Monday, August 23, 2010

Dr. Roz and Kil: No Renogotiation!


One of my fav lines from New Jack City is when Nino is telling Frankie "no renogotiation". I never knew why out of all the great quotes in the movie, that one stuck with me all of these years. But I'm realizing this quote is how many people feel in their marriages.

When we get married to someone, we want that person to stay the exact same way they were when we married them. We don't care how much time goes by or how many kids we have now or how our situation may have changed, we want and need you to stay the same. One of the things that I've realized about marriage is that it's a constant renogotiation. Nothing is going to stay the same and a lot of people have problems dealing with change in their own life, let alone someone else's life.

We have to realize that the more time we're blessed to be married to someone, the more our mates will change. It's simply a part of life. And all change doesn't have to be bad. Both people should want to grow but sometimes the more we grow individually, we end up growing apart as a couple and that's where the negotiating process comes into play.

Marriage is all about commitment. Committed to God, your spouse and your family and the same way we don't abandon our children because they're changing and growing (as frustrating as those changes can be) you shouldn't abandon your spouse. But people do that everyday with their marriages. We have to learn to communicate with our spouses about when and how you're growing and changing and how your spouse and marriage can continue to grow with you. But that can only happen if we're truly honest with ourselves and our spouse.

I've been asked "how do you negotiate in your marriage"? And the answer is simple, the same way you would negotiate a business deal, except with your marriage, you don't walk away from the negotiating table. You come with your concerns and requests (not your demands and ultimatums) and you and your spouse talk about how you two can continue to grow together. Not an easy task by any means, but then again, what in life is? So if you truly love God, your spouse and your family and you're truly committed to them, don't be on your Nino Brown jawn.

3 comments:

sam said...

Kil,
LOL - I appreciate the commentary on adjusting to our loved ones/spouses as we all go through life transitions. In my opinion what makes the negotiation process so difficult, is making the time to literally sit at the "table". For instance, when you are negotiating/presented with a business deal - a number of things are set in place, e.g., atmosphere, your attire, notes and powerpoints, you did your homework, and you are on top of your game, the tv is not around, the distractions are liimited...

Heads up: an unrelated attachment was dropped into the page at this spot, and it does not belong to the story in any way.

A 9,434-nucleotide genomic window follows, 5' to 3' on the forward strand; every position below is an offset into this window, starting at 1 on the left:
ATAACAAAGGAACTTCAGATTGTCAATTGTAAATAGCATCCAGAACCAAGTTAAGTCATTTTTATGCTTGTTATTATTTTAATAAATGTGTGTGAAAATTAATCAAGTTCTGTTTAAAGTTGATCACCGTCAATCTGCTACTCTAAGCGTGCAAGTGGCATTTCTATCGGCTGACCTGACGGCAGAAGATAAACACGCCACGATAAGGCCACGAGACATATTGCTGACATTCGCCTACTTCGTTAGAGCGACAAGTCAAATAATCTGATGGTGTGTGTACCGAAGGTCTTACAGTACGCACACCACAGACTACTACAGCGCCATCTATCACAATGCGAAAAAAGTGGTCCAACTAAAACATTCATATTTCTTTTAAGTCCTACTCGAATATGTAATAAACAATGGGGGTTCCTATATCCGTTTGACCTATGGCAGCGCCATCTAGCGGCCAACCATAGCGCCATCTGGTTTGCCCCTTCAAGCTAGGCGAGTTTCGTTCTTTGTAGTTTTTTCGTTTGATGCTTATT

However in the daily grind there are a number of obstacles to even having this discussion take place e.g., kids, work, extended family obligations, pre-season football, regular season, playoffs, basketball season, etc.

So while the analogy of being open to the negotiation is an excellent suggestion, perhaps extending it to include going out of our way to make sure the atmosphere and timing is right might be conducive to fully exploring the options on the "table". Just a thought...I have learned to save these discussions for a time when we are driving (without the radio on) somewhere, because you know commuting around the DC Metro area - gives us a good 30min to talk without my little one jumping in the middle...

Do me a favor, just don't tell the wifey this is my strategy!

Kil said...

No doubt fam! Your secret is safe with us! And you're 100% correct about the atmosphere having to be right! I just pray that couples realize the most important thing is to know we're not walking away from the negotiating table. It seems like so many of us come to the table with the attitude of "if he/she doesn't agree with what I want or if they don't let me do what I want to do...I'm out!" As ALWAYS thanks for the open, honest comments fam!

Edenn said...

Hey! Ray and I had this issue come up recently. He was thinking about a career change. And this change would have shifted the very nature of our family schedule and time as a couple. Not only that, this new career is a 180 degree shift from his present one. I've only ever known my husband to be a teacher and counselor. This has been his 9 to 5 but also formed part of who he is as a person. So the idea of him moving away from that was VERY scary!! Conversations about this career change went on for a few months. Sometimes they were good; other times they were not so good. In the end, he decided against the change for now, but who knows what will happen in the future. The lesson for me along the way was to be patient and listen and let him know that I supported his growth both personally and professionally. And I had to do my best not to push my own agenda. Because you're right, Rahaman, we all change and grow. And none of us can control our partner or keep him/her in a box of comfort and convenience for ourselves. It's hard and it's scary especially amidst other life challenges. But who said marriage was easy, right? ;-) Thanks for the post. Lots to think about!

 
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